If we want our dogs to improve, we need to change emotional responses, not just suppress them.

And taking the batteries out of the smoke alarm (think of it like taking the dogs communication signals away) is never sensible.


Punishment isn't helping your dog to think or act differently

In her book "Don't shoot the dog", Karen Pryor talks about the ways we can change behaviour without actually shooting the dog (our last resort).

One of the ways is to train our dogs to do something which is incompatible with the behaviour we are trying to get rid of.

So, for example, rather than shouting at the dog or kneeing them in the chest when they jump, asking for a sit or paws off teaches them a clear behaviour they can do instead.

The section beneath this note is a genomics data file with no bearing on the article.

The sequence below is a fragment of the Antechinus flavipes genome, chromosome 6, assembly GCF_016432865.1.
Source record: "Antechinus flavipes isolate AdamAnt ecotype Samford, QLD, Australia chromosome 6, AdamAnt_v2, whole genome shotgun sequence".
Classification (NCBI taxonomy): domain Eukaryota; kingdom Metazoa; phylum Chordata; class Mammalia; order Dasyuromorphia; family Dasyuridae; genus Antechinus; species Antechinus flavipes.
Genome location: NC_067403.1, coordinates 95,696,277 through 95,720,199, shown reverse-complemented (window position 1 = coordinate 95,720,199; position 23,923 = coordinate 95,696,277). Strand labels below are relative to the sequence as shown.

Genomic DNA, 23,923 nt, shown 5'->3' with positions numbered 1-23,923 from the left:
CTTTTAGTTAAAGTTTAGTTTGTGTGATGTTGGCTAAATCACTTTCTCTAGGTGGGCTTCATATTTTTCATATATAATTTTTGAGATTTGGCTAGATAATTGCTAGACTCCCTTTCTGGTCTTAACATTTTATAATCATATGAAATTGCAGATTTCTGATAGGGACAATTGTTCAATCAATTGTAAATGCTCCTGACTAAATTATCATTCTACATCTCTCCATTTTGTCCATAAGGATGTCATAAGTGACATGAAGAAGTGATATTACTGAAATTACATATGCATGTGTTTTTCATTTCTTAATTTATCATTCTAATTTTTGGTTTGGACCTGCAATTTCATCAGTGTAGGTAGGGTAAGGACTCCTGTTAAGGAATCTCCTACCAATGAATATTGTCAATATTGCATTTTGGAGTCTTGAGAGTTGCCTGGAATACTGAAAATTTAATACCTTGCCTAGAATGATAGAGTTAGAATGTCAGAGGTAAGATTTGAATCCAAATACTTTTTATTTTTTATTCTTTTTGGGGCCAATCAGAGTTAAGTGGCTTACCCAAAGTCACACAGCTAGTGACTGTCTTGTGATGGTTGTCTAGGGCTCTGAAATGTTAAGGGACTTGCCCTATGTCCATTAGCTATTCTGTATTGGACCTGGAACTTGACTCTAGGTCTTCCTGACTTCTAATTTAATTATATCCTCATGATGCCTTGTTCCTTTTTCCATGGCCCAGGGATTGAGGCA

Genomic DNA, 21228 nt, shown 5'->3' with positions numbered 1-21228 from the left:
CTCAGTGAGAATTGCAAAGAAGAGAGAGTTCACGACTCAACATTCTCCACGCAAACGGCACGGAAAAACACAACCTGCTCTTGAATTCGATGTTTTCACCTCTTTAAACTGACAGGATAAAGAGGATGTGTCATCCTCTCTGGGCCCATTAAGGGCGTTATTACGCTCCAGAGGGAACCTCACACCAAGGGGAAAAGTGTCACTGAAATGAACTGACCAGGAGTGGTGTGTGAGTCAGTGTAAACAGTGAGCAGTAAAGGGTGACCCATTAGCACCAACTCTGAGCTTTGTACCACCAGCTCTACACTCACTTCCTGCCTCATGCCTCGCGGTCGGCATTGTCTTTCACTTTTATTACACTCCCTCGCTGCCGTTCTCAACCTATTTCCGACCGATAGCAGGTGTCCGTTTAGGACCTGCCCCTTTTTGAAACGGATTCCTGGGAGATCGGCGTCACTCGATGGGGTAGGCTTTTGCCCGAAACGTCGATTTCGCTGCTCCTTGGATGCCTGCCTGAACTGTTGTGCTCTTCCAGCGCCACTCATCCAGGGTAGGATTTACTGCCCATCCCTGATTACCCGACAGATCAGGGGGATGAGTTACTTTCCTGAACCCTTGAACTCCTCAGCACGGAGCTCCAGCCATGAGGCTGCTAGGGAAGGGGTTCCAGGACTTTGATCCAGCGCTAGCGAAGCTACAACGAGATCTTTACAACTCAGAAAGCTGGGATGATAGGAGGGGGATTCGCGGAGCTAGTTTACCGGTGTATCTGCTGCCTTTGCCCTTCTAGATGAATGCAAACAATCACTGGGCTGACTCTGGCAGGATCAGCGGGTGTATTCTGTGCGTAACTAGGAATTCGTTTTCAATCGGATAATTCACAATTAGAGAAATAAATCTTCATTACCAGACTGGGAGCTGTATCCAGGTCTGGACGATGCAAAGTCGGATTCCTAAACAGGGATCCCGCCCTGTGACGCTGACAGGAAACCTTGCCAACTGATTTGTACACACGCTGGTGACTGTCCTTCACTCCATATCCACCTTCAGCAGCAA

Your dog may lunge and bark at dogs when on the lead. How about teaching them to watch you as you walk past instead. Granted, this will take longer to train but will give you a behaviour which sticks for longer and you will probably even notice you don't need to ask for it after a while.

But those lead jerks.... they'll just get harder and harder and your dog will pull more.


Punishment is confusing

Have you ever met people who change their mood frequently? Perhaps you need to work out what mood they are in before you speak to them. Imagine having a boss who was so inconsistent, you dreaded being spoken to by them.

Punishment confuses our dogs because we humans are so flipping inconsistent.

I'm allowed to jump up, I'm not allowed to jump up. I'm allowed to pull on lead. I'm not allowed to pull on lead. You get the picture.

Now, add some physical discomfort or intimidation in there and you can see why your dog looks guilty when you approach them.

Punishment makes humans unpredictable and erodes trust which, in turn, makes dogs unpredictable.